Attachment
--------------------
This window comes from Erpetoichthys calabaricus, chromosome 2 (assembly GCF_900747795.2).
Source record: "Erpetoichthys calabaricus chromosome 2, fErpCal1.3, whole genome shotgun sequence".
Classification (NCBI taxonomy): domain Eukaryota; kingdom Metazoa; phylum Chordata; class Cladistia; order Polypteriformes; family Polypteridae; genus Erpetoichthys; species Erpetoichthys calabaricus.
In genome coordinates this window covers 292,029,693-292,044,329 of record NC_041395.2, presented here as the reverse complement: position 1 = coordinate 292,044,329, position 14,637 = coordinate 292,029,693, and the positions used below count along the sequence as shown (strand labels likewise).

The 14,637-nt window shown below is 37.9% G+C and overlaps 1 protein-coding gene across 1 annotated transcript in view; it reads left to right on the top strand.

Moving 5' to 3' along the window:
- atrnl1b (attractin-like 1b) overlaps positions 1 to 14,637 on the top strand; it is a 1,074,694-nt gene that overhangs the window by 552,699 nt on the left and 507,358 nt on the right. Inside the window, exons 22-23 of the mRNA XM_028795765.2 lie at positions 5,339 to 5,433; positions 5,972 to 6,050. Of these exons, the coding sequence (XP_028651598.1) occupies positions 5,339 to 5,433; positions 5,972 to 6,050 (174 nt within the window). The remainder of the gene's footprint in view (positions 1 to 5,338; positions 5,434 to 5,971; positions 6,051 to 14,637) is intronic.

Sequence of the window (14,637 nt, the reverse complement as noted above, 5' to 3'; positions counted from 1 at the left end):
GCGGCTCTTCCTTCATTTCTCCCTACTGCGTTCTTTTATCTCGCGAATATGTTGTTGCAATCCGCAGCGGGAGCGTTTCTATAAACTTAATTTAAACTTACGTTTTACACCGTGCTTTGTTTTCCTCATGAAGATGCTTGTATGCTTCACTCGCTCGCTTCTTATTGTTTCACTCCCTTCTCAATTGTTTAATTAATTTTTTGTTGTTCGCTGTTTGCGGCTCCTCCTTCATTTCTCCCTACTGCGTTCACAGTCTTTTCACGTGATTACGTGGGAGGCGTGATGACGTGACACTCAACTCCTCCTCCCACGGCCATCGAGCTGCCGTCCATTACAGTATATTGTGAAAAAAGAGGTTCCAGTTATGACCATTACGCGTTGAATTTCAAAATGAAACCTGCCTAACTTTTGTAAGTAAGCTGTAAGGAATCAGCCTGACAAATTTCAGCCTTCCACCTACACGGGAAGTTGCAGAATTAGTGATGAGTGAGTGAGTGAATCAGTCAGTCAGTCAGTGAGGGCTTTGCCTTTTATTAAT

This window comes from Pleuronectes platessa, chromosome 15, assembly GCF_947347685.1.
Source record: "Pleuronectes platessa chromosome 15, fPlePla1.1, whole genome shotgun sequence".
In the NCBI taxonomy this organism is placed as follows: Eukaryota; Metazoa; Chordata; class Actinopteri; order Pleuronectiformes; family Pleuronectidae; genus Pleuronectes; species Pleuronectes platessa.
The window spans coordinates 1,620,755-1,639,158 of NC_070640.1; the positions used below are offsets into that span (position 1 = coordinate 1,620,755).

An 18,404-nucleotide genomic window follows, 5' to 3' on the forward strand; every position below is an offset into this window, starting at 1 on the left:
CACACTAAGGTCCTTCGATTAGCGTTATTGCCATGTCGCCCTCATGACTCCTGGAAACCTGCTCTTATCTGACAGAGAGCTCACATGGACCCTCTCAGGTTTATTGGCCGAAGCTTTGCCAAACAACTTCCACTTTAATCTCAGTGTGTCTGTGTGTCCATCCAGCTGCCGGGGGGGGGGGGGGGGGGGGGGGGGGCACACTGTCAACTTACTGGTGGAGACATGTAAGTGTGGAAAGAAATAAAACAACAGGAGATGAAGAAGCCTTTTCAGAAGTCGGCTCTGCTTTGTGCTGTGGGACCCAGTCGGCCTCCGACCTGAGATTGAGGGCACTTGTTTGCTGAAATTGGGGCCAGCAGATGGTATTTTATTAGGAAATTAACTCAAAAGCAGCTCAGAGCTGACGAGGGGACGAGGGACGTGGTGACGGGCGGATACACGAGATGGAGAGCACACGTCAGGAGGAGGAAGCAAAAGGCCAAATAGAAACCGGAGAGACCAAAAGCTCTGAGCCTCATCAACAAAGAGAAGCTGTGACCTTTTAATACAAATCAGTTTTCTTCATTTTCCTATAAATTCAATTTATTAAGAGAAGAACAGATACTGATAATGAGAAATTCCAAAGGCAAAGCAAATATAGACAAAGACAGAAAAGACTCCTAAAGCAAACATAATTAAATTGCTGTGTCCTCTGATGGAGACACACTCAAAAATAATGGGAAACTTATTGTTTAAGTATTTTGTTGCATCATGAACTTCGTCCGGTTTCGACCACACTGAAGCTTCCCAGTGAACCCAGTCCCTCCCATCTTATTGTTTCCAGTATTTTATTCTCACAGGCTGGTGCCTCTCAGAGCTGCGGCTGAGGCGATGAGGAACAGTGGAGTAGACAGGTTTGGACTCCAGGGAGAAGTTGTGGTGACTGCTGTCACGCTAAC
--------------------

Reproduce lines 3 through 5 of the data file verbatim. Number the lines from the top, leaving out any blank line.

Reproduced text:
Classification (NCBI taxonomy): domain Eukaryota; kingdom Metazoa; phylum Chordata; class Cladistia; order Polypteriformes; family Polypteridae; genus Erpetoichthys; species Erpetoichthys calabaricus.
In genome coordinates this window covers 292,029,693-292,044,329 of record NC_041395.2, presented here as the reverse complement: position 1 = coordinate 292,044,329, position 14,637 = coordinate 292,029,693, and the positions used below count along the sequence as shown (strand labels likewise).

The 14,637-nt window shown below is 37.9% G+C and overlaps 1 protein-coding gene across 1 annotated transcript in view; it reads left to right on the top strand.